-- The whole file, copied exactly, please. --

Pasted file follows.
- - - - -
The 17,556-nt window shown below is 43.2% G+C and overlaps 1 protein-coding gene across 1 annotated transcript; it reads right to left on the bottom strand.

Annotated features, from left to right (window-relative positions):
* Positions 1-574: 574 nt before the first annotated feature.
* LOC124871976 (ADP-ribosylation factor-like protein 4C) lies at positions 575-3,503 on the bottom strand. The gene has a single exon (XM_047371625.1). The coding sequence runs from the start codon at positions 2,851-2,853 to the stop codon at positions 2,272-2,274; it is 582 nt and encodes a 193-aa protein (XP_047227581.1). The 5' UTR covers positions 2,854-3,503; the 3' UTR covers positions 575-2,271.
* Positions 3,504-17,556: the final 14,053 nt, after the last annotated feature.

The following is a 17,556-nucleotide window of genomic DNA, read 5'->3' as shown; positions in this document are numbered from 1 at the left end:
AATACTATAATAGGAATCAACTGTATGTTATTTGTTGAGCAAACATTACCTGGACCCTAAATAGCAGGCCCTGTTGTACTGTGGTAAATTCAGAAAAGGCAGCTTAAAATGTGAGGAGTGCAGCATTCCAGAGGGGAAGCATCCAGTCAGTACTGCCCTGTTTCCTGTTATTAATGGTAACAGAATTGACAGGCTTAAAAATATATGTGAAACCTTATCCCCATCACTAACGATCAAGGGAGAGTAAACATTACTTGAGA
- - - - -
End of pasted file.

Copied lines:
The 17,556-nt window shown below is 43.2% G+C and overlaps 1 protein-coding gene across 1 annotated transcript; it reads right to left on the bottom strand.

Annotated features, from left to right (window-relative positions):
* Positions 1-574: 574 nt before the first annotated feature.
* LOC124871976 (ADP-ribosylation factor-like protein 4C) lies at positions 575-3,503 on the bottom strand. The gene has a single exon (XM_047371625.1). The coding sequence runs from the start codon at positions 2,851-2,853 to the stop codon at positions 2,272-2,274; it is 582 nt and encodes a 193-aa protein (XP_047227581.1). The 5' UTR covers positions 2,854-3,503; the 3' UTR covers positions 575-2,271.
* Positions 3,504-17,556: the final 14,053 nt, after the last annotated feature.

The following is a 17,556-nucleotide window of genomic DNA, read 5'->3' as shown; positions in this document are numbered from 1 at the left end:
AATACTATAATAGGAATCAACTGTATGTTATTTGTTGAGCAAACATTACCTGGACCCTAAATAGCAGGCCCTGTTGTACTGTGGTAAATTCAGAAAAGGCAGCTTAAAATGTGAGGAGTGCAGCATTCCAGAGGGGAAGCATCCAGTCAGTACTGCCCTGTTTCCTGTTATTAATGGTAACAGAATTGACAGGCTTAAAAATATATGTGAAACCTTATCCCCATCACTAACGATCAAGGGAGAGTAAACATTACTTGAGA